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FDA enforcement efforts and drug approvals trend upward.
If you look back one year, the bio/pharma industry faced a number of questions. Drug approvals were down. President Trump had issued an executive order calling for reducing the number of regulations. And, the position of FDA commissioner was vacant.
A recent report from PwC’s Health Research Institute (1) summarizes long-term trends and changes in FDA activities that occurred in 2017, and the implications for the bio/pharma industry, and offers a performance evaluation for the agency and industry. According to the report, FDA had a good year in 2017; the agency approved 45 new molecular entities, the second highest total in history, and the most generic drugs ever (763 full approvals and 174 tentative approvals). These approval successes came as the number of new regulations declined but enforcement efforts increased.
In addition, a record number of drugs (476) received orphan drug designation in 2017, an indication of the ongoing trend of companies developing specialty and oncology drugs for smaller patient populations. Under the 2017 tax legislation, the tax credit for research and development costs for orphan drugs was cut in half, to 25%, lowering incentive for companies to pursue such research.
The report notes only six economically significant regulations-all unrelated to pharmaceuticals or biotechnology-were released by FDA in 2017, compared with 30 or more in the previous four years. This slowdown was the sole significant “sudden change” observed by the report authors. Rulemaking, however, increased in the second years of the Bush and Obama administrations; the report notes that 18 pharmaceutical regulations are under development and could be published in 2018.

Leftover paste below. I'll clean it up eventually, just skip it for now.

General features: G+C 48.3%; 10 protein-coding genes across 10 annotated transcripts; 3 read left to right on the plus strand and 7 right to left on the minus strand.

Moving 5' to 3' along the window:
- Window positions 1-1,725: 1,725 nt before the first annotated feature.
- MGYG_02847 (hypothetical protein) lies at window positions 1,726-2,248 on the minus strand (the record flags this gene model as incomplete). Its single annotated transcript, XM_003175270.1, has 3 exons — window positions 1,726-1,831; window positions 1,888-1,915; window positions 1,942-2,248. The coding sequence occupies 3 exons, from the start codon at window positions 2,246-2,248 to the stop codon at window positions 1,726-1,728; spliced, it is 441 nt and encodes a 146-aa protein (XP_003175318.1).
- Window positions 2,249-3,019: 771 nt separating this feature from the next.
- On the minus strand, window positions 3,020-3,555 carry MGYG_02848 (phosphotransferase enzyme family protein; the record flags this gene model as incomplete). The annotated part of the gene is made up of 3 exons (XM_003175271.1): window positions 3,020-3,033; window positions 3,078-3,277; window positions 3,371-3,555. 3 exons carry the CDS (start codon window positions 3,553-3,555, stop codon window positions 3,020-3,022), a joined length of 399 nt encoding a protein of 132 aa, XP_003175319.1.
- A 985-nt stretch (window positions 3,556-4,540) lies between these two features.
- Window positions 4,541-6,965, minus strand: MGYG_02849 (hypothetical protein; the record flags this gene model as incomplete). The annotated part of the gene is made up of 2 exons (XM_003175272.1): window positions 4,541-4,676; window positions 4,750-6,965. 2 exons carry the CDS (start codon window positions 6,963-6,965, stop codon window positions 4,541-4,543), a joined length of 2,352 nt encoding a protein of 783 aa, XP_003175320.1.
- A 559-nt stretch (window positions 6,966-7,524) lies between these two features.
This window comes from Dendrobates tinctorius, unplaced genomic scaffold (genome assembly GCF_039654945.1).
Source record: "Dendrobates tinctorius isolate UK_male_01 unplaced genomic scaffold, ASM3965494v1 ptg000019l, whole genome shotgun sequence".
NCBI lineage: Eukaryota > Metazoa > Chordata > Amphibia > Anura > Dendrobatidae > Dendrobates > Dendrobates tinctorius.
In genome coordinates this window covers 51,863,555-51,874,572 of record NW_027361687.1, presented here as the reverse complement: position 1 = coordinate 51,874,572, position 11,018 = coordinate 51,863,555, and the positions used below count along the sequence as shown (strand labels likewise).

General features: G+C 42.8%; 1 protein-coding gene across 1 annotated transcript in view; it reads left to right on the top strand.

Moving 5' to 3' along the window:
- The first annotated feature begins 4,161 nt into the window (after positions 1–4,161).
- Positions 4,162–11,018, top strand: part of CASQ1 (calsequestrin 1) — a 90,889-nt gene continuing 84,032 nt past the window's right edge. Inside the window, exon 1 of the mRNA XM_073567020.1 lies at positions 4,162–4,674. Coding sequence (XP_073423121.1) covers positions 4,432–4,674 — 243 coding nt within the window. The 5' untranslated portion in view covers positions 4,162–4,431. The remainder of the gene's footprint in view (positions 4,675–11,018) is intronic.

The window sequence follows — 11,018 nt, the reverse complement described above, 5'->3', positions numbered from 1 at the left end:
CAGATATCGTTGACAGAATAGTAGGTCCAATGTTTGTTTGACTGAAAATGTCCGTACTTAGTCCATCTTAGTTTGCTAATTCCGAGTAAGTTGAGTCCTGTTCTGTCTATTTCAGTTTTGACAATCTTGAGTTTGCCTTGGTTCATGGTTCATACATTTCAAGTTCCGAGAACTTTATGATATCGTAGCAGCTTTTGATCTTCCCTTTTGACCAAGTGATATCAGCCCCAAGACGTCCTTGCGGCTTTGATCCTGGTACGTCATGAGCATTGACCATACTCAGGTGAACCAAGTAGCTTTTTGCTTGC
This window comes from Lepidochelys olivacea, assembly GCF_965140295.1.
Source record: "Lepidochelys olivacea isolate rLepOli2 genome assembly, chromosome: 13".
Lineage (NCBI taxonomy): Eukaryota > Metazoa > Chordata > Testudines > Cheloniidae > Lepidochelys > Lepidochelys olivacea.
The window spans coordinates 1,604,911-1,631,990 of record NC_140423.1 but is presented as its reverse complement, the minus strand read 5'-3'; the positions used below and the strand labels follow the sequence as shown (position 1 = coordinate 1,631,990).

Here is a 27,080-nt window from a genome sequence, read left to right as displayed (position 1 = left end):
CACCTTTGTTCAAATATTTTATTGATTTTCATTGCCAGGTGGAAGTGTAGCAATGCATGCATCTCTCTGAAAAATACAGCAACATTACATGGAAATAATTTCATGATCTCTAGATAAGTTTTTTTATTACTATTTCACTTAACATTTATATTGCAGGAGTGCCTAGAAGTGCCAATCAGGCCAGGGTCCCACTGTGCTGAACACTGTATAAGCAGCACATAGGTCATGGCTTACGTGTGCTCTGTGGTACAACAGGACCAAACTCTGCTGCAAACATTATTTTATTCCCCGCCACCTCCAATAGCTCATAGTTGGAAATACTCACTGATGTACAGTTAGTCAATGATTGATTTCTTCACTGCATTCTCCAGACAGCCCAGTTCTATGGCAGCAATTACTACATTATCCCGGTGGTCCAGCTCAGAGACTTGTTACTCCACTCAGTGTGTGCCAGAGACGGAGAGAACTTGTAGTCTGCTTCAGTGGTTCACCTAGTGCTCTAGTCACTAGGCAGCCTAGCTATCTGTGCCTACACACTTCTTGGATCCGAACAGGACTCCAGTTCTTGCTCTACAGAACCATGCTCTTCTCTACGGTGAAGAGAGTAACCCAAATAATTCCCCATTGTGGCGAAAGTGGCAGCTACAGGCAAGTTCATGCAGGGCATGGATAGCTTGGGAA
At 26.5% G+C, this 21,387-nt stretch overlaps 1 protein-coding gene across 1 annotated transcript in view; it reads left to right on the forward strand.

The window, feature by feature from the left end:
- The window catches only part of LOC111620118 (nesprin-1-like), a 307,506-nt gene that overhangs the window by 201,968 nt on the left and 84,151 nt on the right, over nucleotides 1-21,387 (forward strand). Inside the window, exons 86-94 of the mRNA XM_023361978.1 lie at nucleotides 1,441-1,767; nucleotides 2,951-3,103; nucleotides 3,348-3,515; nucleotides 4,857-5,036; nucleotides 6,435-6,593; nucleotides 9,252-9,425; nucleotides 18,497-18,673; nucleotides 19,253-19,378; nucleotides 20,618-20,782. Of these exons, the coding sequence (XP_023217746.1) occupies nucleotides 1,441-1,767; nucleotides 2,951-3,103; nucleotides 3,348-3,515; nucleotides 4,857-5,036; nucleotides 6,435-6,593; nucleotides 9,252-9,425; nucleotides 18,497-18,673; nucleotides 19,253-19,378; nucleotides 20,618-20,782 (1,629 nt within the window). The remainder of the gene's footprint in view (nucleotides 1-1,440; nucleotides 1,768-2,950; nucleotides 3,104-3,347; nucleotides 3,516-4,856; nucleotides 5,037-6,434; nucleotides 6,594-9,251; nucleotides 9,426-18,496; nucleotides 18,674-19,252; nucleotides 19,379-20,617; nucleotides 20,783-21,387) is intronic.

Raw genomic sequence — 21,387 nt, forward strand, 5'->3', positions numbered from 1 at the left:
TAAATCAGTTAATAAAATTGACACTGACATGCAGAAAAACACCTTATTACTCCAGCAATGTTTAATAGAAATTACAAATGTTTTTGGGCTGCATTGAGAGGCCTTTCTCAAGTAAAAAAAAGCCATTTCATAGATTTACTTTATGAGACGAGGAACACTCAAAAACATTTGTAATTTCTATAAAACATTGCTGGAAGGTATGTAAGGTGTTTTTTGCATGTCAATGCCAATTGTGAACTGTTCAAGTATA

While the number of rules decreased in 2017, FDA continued to make policy by issuing guidance documents with user fees, generic drugs, and procedural topics receiving the most attention. The 174 draft and final guidance documents exceeded the average of 152 per year issued under the Obama Administration. Nearly 100 guidance documents are on the Center for Drug Evaluation and Research’s (CDER) agenda for 2018, dealing with procedural changes; quality; chemistry, manufacturing, and controls; and generic drugs.
Overall, FDA issued fewer warning letters in 2017 (510) compared with previous years. However, the 85 letters issued by CDER in 2017 were nearly double the amount issued in 2014. This jump in the number of warning letters was triggered by increased enforcement efforts authorized by the Drug Quality and Security Act of 2013 and many targeted offshore API and drug product manufacturing facilities. Drug quality and data integrity were the frequently listed violations. The number of deficiencies found during inspections held steady; failure to have or follow written procedures, failure to scientifically validate testing procedures, and failure to fully investigate discrepancies in manufacturing or testing processes were the most frequent offenses.
Scott Gottlieb, who took over as FDA commissioner in May 2017, has demonstrated a strategy to “provide regulatory relief where appropriate, introduce competitive policies and eliminate restrictive ones, and promote innovation and the exchange of information” (1).
That approach should appeal to pharmaceutical executives surveyed by PwC; 36% of the respondents would like to see standards for approval, including minimized regulations for lower-risk products, streamlined. Only 6% would like to see streamlined manufacturing regulations, including manufacturing quality and inspections.
1. PWC Health Research Institute Insight, “Continue to Take as Prescribed,” February 2018.
Vol. 42, No. 3
When referring to this article, please cite it as R. Peters, "Regulatory Role in Pharma Progress" Pharmaceutical Technology 42 (3) 2018.